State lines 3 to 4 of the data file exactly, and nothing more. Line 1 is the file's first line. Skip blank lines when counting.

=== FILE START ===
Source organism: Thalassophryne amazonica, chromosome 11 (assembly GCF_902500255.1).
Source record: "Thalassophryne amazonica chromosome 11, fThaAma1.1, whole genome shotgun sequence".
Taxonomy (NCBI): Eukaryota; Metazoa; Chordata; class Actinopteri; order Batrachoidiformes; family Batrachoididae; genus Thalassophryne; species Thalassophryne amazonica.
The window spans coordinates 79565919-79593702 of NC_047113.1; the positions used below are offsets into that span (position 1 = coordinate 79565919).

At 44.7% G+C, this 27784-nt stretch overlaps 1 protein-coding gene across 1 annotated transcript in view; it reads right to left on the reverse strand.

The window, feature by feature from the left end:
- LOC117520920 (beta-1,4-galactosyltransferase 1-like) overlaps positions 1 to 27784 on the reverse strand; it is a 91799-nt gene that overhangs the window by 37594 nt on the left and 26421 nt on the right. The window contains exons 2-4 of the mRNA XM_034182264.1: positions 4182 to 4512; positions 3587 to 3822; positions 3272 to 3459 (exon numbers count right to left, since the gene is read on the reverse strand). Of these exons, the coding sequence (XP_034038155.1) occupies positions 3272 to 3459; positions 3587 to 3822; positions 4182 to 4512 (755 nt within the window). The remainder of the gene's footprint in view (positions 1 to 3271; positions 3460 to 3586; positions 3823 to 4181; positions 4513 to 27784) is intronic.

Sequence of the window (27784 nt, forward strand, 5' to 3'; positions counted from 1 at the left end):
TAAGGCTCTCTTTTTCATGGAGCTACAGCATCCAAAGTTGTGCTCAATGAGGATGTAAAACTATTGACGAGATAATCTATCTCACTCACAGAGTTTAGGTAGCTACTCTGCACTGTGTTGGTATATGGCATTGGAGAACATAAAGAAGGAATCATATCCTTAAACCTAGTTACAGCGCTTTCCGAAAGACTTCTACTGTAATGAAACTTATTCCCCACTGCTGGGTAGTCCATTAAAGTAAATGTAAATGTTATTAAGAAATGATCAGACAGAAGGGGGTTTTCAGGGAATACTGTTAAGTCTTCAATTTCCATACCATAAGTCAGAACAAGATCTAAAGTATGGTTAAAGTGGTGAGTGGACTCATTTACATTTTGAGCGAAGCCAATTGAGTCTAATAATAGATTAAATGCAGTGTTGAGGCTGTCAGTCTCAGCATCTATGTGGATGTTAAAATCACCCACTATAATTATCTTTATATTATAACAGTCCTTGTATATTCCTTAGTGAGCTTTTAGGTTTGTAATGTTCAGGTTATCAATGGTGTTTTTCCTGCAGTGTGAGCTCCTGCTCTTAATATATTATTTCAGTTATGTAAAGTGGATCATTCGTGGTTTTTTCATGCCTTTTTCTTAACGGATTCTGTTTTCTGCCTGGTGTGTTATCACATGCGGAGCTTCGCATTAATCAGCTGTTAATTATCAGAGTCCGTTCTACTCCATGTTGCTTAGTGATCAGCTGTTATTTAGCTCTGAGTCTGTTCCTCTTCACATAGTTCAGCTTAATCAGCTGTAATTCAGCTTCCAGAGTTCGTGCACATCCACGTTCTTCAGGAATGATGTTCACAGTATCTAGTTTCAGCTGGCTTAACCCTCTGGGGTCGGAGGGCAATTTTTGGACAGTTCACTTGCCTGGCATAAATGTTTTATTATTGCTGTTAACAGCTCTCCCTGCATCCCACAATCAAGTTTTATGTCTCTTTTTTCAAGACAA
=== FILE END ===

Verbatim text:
Taxonomy (NCBI): Eukaryota; Metazoa; Chordata; class Actinopteri; order Batrachoidiformes; family Batrachoididae; genus Thalassophryne; species Thalassophryne amazonica.
The window spans coordinates 79565919-79593702 of NC_047113.1; the positions used below are offsets into that span (position 1 = coordinate 79565919).